S Korea urges Japan to 'face history'

2013-08-15 13:06
South Korea's president, Park Geun-Hye. (File, AP)

South Korea's president, Park Geun-Hye. (File, AP)

Multimedia   ·   User Galleries   ·   News in Pictures Send us your pictures  ·  Send us your stories

Seoul - South Korean President Park Geun-Hye on Thursday urged Japan to "face history" to mend ties with neighbours, on the same day that top Tokyo officials visited a war shrine seen as a symbol of its imperial past.

Park, in a speech marking the anniversary of Korea's independence from the 1910-45 Japanese occupation, warned that controversies over Japan's colonial rule were "darkening the future of bilateral relations".

Many South Koreans believe Japan has failed to atone for abuses during the colonial period.

"It is hard to build trust without the willingness to face history and consider the wounds inflicted upon others," Park said, urging Tokyo officials to show "courageous leadership".

"I expect responsible and sincere steps to be taken to heal the wounds of those who are still suffering," she said.

Wartime aggressions

Park's comments came on the same day that dozens of Tokyo lawmakers and top cabinet members visited the controversial Yasukuni shrine, a constant source of tension in Northeast Asia.

The shrine in the heart of Tokyo honours people who died during World War II - including several war criminals.

Visits to the shrine have consistently enraged neighbours, including the South and China, which view them as an insult and a painful reminder of Tokyo's aggression during the war and its brutal occupation of the peninsula.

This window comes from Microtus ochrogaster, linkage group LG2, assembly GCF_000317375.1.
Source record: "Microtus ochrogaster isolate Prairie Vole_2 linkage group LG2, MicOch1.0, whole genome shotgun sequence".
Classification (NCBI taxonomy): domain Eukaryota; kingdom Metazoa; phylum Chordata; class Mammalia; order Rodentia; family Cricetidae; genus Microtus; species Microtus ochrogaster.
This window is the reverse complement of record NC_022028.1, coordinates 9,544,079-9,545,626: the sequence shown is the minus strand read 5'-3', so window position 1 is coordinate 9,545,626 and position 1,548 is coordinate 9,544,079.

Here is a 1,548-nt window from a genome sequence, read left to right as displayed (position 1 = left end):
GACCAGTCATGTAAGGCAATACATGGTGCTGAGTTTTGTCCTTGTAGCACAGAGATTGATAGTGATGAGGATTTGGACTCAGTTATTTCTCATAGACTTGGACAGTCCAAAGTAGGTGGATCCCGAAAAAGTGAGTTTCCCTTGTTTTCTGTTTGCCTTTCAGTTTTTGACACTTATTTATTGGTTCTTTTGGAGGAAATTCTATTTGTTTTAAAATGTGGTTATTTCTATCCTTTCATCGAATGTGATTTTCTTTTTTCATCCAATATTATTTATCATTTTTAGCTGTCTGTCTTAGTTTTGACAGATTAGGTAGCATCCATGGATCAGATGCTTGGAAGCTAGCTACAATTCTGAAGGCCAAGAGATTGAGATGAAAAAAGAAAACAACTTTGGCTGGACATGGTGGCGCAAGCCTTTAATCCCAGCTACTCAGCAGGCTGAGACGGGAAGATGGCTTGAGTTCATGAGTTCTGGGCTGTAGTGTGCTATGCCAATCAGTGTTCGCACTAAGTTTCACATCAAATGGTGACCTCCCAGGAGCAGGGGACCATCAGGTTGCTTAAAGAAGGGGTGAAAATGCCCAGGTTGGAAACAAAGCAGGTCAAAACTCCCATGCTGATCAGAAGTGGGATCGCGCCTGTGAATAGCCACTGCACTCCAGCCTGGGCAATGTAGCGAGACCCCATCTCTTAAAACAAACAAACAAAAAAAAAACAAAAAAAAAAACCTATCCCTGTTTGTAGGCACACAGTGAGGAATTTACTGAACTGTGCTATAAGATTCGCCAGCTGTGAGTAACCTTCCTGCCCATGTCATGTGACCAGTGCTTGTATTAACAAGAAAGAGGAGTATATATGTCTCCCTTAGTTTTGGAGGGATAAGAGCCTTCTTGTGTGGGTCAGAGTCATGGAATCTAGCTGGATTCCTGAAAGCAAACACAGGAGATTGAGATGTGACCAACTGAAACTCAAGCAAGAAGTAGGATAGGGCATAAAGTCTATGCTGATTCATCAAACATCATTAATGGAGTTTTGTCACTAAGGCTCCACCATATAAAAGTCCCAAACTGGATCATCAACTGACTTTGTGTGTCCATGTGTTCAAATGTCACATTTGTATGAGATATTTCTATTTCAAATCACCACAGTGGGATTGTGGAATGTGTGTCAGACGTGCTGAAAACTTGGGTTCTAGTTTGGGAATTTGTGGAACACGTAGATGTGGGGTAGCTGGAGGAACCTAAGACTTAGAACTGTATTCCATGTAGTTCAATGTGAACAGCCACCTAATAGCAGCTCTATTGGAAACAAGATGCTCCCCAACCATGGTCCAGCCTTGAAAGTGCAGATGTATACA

Dozens of lawmakers and two ministers including Yoshitaka Shindo, the minister of internal affairs and communications, paid the visit on Thursday, despite repeated warnings by Seoul that such visits would significantly hurt ties.

Japanese Prime Minister Shinzo Abe, a hawkish nationalist, has stayed away from Yasukuni since taking office in December but has defended the right of other officials to visit the site, calling it "natural".

Bilateral relations between Seoul and Tokyo have been regularly strained by diplomatic discord over Japan's wartime aggressions, and a decades-long territorial dispute over a Seoul-controlled chain of islands also claimed by Tokyo.

Earlier this month Tokyo released a public survey that showed six out of 10 its people viewed the islands - called Dokdo in Korea and Takeshima in Japan - as their own territory, sparking angry protests from Seoul.

Read more on:    world war ii  |  shinzo abe  |  park geun-hye  |  japan  |  south korea

Join the conversation!

24.com encourages commentary submitted via MyNews24. Contributions of 200 words or more will be considered for publication.

We reserve editorial discretion to decide what will be published.
Read our comments policy for guidelines on contributions.

24.com publishes all comments posted on articles provided that they adhere to our Comments Policy. Should you wish to report a comment for editorial review, please do so by clicking the 'Report Comment' button to the right of each comment.

Comment on this story
Comments have been closed for this article.

Inside News24


Man scores date with tennis superstar after Twitter bet

It’s a modern day Cinderella story, but one American man took ‘shoot your shot’ seriously in 2017.


You won't want to miss...

6 myths about male cancer
Who are the highest paid models of 2017?
10 gorgeous plus-sized models who aren't Ashley Graham
5 top leg exercises for men
Traffic Alerts
There are new stories on the homepage. Click here to see them.


Create Profile

Creating your profile will enable you to submit photos and stories to get published on News24.

Please provide a username for your profile page:

This username must be unique, cannot be edited and will be used in the URL to your profile page across the entire 24.com network.


Location Settings

News24 allows you to edit the display of certain components based on a location. If you wish to personalise the page based on your preferences, please select a location for each component and click "Submit" in order for the changes to take affect.

Facebook Sign-In

Hi News addict,

Join the News24 Community to be involved in breaking the news.

Log in with Facebook to comment and personalise news, weather and listings.